Prognosis of Corneal Arcus
Corneal arcus is a harmless condition and has a good prognosis with timely treatment. Alongside, you should also get familiar with the medicinal course that would help you to get rid of the corneal arcus easily. In this respect, you need to consult with your doctor knowing the course up to which you should continue taking the medicines.
Causes of Corneal Arcus
Corneal arcus results from the cholesterol deposits in or sometimes hyalinosis of the corneal stroma. It may be related with familial hyperlipidemia or ocular defects. Corneal arcus is very much common in elderly and even in healthy middle aged people.
It can be a mark of disturbance in the lipid metabolism; a pointer of conditions like hyperlipidemia, hyperlipoproteinemia or hypercholesterolemia. Unilateral Arcus is an indication of decreased blood flow to the unaffected eye, because of ocular hypotony or carotid artery disease.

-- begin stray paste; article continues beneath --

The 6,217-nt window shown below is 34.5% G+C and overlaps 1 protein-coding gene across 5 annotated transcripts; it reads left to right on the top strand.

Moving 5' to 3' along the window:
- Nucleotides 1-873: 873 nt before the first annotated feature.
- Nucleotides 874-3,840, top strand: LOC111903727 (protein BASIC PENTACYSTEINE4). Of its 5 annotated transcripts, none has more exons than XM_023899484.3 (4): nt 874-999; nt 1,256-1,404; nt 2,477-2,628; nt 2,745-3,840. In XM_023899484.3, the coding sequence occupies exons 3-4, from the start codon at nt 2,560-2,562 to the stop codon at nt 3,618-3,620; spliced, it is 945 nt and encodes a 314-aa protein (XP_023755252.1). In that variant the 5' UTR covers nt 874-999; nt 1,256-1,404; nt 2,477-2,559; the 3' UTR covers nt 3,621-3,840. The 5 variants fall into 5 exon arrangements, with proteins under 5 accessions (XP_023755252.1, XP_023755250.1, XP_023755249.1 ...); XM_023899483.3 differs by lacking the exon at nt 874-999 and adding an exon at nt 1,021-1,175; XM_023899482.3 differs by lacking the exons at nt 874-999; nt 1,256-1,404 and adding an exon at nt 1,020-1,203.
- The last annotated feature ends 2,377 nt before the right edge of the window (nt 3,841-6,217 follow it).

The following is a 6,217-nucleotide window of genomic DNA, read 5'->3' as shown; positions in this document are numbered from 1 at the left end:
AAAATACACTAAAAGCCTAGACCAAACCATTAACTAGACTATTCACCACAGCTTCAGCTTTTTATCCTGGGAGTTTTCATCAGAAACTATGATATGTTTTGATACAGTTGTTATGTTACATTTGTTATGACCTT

Majority number of individuals over the age 70 to 80 develop yellowish or grey circular ring around their corneal periphery. It is quite common in people of African and Asian descent as compared to Caucasians. As compared to females, males are more susceptible to develop this particular disease. The commonness of this disease develops with growing age both in male and female. The peripheral corneal opaque ring is even pretty common finding in those who have high blood sugar or those who smoke since many years.
Risk Factors of Corneal Arcus
According to research, Corneal Arcus usually attacks patients with coronary artery diseases (CAD) rather than healthy people especially those who are under 50 years of age. The risk factors include high cholesterol, hyperlipoproteinemia and hypercholesterolemia.
Complications of Corneal Arcus
Clinically, Corneal Arcus is harmless and even the vision does not get diminished. Even, ulcerations and vascularization of cornea does not happen. Although, corneal arcus does not give rise to any complications, the causes of corneal arcus formation does pose threat for cardiovascular diseases, which may reduce the overall quality of life.
Certain other diseases that you may face are like hyperlipoproteinaemia especially types II and III. Although, it is harmless, one must take a good care of the eyes and also the overall health.
Diagnosis of Corneal Arcus